My doctoral dissertation looked at how land quality affects technology adoption and cropland land allocation.  I've built on that work to examine land use in a number of contexts.  More recently, I've been looking at how land use regulations affect the allocation of land--in particular, the provision of open space--in suburban residential subdivisions.  I've also been studying the relationship between economic growth and conversion of farmland to urban uses in China, a topic of considerable interest to the Chinese government because of its concerns over food security and because of the social unrest that farmland conversion has been causing in areas undergoing rapid economic growth.

Some research highlights in this area are:

Research Results


Land to accommodate urban development in China is provided through requisitions by government officials, suggesting that land availability may be a constraint on urban economic growth.  An econometric model of urban GDP growth suggests that land has constrained economic growth in coastal areas but not elsewhere.  Elasticities calculated from the estimated coefficients indicate that land availability has a larger proportional impact on economic growth than domestic and foreign investment, labor supply, and government spending.  The estimated parameters provide evidence about arbitrage opportunities created by discrepancies between urban land value and compensation for requisitioned rural land, suggesting rural unrest associated with conversion of farmland to urban uses may have some economic roots.

Chengri Ding and Erik Lichtenberg, "Land and Urban Economic Growth in China", Journal of Regional Science 51(2), 299-317 (May 2011).

Reforms in governance and local government finance during the 1990s have given Chinese local government officials both the means and incentive to act as land developers, creating a bias toward urban spatial expansion relative to redevelopment of existing urban centers and resulting in land use patterns similar to those that would be generated by transactions in markets with private land ownership--even though land in China remains publicly owned.  These reforms have also undermined the central government's ability to control urban spatial expansion (and thus farmland loss) by administrative means.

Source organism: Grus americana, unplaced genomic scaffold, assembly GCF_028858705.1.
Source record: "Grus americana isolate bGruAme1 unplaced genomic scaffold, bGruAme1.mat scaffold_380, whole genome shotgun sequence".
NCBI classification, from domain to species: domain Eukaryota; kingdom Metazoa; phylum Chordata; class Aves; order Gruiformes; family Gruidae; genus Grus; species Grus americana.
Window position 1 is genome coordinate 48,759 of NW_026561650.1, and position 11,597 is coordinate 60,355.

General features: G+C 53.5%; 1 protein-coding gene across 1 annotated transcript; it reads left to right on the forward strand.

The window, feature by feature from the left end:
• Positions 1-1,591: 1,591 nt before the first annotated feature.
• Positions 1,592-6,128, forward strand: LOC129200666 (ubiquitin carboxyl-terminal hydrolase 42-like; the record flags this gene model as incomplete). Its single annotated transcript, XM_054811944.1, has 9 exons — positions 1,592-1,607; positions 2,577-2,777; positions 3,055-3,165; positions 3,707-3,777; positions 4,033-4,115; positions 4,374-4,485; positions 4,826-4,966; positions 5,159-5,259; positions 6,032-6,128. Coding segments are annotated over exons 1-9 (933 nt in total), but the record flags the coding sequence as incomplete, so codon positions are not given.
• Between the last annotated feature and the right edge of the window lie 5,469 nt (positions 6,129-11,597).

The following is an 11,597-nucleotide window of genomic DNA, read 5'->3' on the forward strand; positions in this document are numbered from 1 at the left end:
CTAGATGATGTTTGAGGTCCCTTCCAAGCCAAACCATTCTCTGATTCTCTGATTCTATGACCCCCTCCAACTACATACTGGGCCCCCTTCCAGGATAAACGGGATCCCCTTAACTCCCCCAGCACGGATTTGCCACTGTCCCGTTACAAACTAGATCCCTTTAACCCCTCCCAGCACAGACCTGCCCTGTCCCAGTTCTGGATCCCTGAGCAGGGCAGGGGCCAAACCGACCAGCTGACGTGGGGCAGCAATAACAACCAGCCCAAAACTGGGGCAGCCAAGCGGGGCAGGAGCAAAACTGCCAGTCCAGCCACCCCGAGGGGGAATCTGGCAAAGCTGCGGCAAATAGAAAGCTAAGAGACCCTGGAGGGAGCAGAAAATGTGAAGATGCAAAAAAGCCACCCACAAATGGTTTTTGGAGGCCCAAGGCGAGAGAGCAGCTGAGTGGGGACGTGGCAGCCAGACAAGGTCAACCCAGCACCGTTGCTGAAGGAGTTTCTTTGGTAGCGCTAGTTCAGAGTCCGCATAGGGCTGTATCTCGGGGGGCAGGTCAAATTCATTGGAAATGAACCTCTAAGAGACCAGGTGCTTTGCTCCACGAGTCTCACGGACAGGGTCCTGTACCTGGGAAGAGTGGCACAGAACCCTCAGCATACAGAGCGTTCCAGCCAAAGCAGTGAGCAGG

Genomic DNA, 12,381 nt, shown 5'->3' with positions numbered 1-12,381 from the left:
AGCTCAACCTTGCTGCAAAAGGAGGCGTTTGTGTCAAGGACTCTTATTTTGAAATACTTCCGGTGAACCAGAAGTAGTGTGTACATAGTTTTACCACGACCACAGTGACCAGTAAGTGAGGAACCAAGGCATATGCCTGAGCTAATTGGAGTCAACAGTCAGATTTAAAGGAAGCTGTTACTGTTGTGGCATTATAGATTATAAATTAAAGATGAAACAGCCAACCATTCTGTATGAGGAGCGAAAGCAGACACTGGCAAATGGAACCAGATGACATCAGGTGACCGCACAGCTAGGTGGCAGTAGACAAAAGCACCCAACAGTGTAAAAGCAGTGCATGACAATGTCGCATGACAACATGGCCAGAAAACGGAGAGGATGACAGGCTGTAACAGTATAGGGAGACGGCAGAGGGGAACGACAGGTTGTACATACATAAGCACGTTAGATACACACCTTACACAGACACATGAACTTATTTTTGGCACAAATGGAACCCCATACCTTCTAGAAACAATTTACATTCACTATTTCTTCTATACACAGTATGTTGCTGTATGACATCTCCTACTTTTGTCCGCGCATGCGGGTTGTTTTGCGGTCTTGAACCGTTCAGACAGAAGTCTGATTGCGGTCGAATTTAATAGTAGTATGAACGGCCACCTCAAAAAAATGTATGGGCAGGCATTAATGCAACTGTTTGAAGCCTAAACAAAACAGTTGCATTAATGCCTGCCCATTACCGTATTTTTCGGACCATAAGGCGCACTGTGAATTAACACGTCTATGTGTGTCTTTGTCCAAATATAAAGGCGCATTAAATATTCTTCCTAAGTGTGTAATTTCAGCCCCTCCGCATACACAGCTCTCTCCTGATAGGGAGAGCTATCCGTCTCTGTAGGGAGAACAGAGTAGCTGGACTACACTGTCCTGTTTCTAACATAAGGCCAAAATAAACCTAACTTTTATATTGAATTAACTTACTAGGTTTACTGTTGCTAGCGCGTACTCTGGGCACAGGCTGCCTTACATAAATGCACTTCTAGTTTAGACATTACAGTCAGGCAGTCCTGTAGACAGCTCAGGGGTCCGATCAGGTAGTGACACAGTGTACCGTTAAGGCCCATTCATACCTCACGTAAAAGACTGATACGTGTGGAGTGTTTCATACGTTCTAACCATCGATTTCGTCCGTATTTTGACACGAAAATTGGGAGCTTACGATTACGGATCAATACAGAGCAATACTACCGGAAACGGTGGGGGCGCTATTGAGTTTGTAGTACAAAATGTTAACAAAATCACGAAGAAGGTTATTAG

Erik Lichtenberg and Chengri Ding, "Local Officials as Land Developers: Urban Spatial Expansion in China”, Journal of Urban Economics 66(1), 57-64 (July 2009).

Rapid urbanization enhances the desirability of policies for preserving open space but those policies may expand the urban boundary and create leapfrog development.  We investigate this potential conflict between open space preservation and urban sprawl conceptually and empirically using data from the Baltimore-Washington suburbs.  We find that minimum lot size zoning and forest conservation requirements increase average lot size and reduce density and land devoted to roads and other infrastructure.  Both forms of regulation contribute to sprawl by increasing the amount of land needed to accommodate the current number of households.  The impacts of these regulations on sprawl are modest, however.

Lichtenberg, Erik and Ian Hardie, “Open Space, Forest Conservation, and Urban Sprawl in Maryland Suburban Subdivisions”, American Journal of Agricultural Economics 89(5), (December 2007).

Lichtenberg, Erik, “Open Space and Urban Sprawl: The Case of the Maryland Forest Conservation Act”, Agricultural and Resource Economics Review 40(3), 393-404 (December 2011).

We examine the effects of land use and forest conservation regulations on the provision of open space and the value of land in suburban residential subdivisions.  Our theoretical analysis of land allocation within a subdivision shows that forest conservation requirements can crowd out other open space while minimum lot size requirements force developers to substitute private space for public open space.  An empirical analysis of land use in suburban single-family residential subdivisions in the Washington-Baltimore corridor shows that forested area increases the average value of land within subdivisions but that forest conservation requirements and minimum lot size zoning result in crowding out of non-forested open space.  The empirical results also indicate that developers are not influenced by the presence of open space outside of each subdivision, suggesting that developers act to internalize open space amenities rather than attempting to free ride on their neighbors.